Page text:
Polonia has been reviewed by a variety of periodicals. These reviews are listed below in chronological order.

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Orlando Sentinel Foodie
Heather McPherson
January 23rd, 2015

“If there were a general award for best European restaurant it would go to Polonia in Longwood, a mecca for Old-World style foods made from scratch. The “Best Polish” category returns next year and I expect Polonia to take that lead.”

Orlando Home & Leisure Magazine
Silver Spoon Award: Best Ethnic 2009

“Authentic, unpretentious, much like eating in a Polish friend’s home,” says a judge. It’s all about the potato pancakes, borscht, stuffed cabbage and Reubens on incredible rye. With only about 30 seats, there’s often a line for home cooking at its finest, you can sip a cold Polish beer and browse the deli cases while you wait.
Polonia: A Polish taste of the ‘old country’
June 22nd, 2005

It’s easy to find ethnic tastes around Orlando, and there’s even a handful of really good ethnic restaurants in East Orlando, but most of them work with the familiar styles that have been “mainstreamed” into popular culture: Italian, Greek, Mexican.

Polish food probably does not come trippingly to the lips when thinking of delicious cuisine unless you or your ancestors came from there – but I’m here to tell ya, Polish food is fabulous when it’s made by people who care, and the folks who run Polonia turn even dishes I’d normally shy away from into delightfully edible adventures.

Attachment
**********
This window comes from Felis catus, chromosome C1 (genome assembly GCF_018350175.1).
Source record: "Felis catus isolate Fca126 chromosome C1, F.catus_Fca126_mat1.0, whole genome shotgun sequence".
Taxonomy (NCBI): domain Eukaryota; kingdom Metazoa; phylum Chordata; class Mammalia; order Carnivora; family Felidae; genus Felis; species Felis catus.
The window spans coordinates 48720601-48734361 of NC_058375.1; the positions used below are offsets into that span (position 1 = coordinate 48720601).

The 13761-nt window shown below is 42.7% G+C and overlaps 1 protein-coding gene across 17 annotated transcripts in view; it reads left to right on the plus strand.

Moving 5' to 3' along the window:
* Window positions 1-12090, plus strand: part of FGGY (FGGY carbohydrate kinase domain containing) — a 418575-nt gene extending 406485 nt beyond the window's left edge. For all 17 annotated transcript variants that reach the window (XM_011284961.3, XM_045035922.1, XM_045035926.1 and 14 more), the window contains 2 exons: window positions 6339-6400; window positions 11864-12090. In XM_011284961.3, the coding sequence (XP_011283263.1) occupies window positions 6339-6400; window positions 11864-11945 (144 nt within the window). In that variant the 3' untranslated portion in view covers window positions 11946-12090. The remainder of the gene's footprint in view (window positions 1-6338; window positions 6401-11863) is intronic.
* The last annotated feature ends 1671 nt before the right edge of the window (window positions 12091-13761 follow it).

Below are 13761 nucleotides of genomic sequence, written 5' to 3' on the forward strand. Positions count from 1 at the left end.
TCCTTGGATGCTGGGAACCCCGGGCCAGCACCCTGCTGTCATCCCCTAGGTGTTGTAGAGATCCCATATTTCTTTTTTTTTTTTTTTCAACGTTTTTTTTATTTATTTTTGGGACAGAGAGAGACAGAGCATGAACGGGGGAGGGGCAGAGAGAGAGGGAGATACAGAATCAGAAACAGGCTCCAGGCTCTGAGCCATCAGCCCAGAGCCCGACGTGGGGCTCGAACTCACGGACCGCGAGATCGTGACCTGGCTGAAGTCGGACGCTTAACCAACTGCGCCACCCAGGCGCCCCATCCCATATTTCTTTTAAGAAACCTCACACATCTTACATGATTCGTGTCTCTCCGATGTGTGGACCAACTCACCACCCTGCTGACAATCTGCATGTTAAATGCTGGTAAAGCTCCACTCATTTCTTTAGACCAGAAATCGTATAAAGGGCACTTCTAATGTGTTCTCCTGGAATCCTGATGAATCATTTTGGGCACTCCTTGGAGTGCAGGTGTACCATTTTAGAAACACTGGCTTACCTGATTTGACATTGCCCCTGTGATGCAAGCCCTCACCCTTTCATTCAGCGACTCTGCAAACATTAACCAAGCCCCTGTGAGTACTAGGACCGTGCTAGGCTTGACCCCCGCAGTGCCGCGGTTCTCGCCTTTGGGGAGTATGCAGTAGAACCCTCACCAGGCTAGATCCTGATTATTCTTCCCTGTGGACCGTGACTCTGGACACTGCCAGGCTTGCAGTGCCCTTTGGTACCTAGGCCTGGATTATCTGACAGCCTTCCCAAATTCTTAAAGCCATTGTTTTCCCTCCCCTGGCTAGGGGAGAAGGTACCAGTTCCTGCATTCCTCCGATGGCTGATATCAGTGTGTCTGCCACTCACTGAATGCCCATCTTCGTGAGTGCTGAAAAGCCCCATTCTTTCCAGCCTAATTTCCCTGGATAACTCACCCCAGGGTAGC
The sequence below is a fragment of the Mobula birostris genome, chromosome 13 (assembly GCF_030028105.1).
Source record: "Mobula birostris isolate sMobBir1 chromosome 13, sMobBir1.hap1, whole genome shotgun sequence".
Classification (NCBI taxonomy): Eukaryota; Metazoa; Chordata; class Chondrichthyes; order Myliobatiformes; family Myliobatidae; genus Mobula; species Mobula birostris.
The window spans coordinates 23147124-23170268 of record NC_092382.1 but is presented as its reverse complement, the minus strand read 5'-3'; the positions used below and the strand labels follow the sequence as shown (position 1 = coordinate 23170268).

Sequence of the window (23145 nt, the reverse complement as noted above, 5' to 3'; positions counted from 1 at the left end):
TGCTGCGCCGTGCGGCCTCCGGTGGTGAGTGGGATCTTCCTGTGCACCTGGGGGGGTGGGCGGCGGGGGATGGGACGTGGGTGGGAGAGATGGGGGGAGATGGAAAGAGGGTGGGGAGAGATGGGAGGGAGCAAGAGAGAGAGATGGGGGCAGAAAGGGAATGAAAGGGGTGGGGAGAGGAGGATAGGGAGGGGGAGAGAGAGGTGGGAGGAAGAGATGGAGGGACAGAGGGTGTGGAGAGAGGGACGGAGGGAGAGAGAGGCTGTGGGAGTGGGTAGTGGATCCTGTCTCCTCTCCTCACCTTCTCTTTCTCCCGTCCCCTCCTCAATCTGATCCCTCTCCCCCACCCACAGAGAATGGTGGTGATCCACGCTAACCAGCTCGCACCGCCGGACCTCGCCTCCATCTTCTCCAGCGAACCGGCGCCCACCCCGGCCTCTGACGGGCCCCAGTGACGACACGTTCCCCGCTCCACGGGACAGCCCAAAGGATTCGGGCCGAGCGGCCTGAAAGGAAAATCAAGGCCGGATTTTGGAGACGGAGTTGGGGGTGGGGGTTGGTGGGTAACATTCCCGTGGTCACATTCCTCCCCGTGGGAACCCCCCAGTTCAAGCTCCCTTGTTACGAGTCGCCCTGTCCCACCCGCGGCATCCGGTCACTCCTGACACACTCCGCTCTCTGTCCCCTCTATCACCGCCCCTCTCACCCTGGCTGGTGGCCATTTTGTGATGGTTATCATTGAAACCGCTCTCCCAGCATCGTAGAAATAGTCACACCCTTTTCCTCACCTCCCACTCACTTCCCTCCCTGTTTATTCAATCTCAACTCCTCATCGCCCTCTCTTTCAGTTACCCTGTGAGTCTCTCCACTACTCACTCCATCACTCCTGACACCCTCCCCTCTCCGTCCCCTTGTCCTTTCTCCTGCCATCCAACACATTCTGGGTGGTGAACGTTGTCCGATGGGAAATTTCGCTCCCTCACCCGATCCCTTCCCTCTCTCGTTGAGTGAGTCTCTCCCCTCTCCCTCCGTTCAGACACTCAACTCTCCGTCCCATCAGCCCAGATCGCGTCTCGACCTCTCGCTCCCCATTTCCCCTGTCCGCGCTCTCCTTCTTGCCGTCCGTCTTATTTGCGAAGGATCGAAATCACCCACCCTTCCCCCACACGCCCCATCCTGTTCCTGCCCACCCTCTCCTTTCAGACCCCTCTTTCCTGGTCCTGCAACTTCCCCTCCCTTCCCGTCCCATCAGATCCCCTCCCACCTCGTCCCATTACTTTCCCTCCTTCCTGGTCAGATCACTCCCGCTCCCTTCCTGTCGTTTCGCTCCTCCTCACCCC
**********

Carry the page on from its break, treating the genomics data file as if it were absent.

For example, borscht (a soup made with red beets in a steaming broth). Normally something non-Eastern Europeans see outside Thanksgiving, Polonia gives it a sweet. lighter treatment that makes it far more palatable. Likewise, I much prefer the meat-heavy Polish variation of sauerkraut (bigos) to the better-known German version. Even their take on fried blood sausage (called Kizka, $3.50) is tastier than the black puddings I remember well from my trips to England.

Polonia offers a terrific selection for all tastes, from their fabulous perogies (cheese or kraut-filled pasta, $6.75) to their great chicken cutlets fried in garlic butter ($9.75), from the incredibly meaty stuffed cabbage (Golabki, $7.75) to their variety of goulash ($9.25), you get hearty meals lovingly prepared for extremely reasonable prices. A great recommendation is the Big Polish Platter ($9.95), which features mashed potatoes and a generous serving of Kielbasa sausage in addition to the sauerkraut and perogies. We’ve also enjoyed the chicken or pork cutlets ($9.75 and $9.25, respectively) with two sides and the Beef Stroganoff ($14.95) that kicks the crap out of any “box” versions you may have tried on previous visits.

Service is friendly and familial, but the very limited floor space means you may have to wait for a while at the most popular times for seating. You can pass the time by studying the plaques on the wall depicting the rich history (and constantly-changing borders) of Poland. There’s a heavy Chicago influence on the place, in part because the small space makes more than token attempts at atmosphere difficult and because the restaurant relies on famous Chicago Polish delis like Bobak’s for their prepared meats (Polonia offers a deli-like counter where you can take home many of these “imported” favorites, as well as truly imported Polish grocery items like wines and cookies).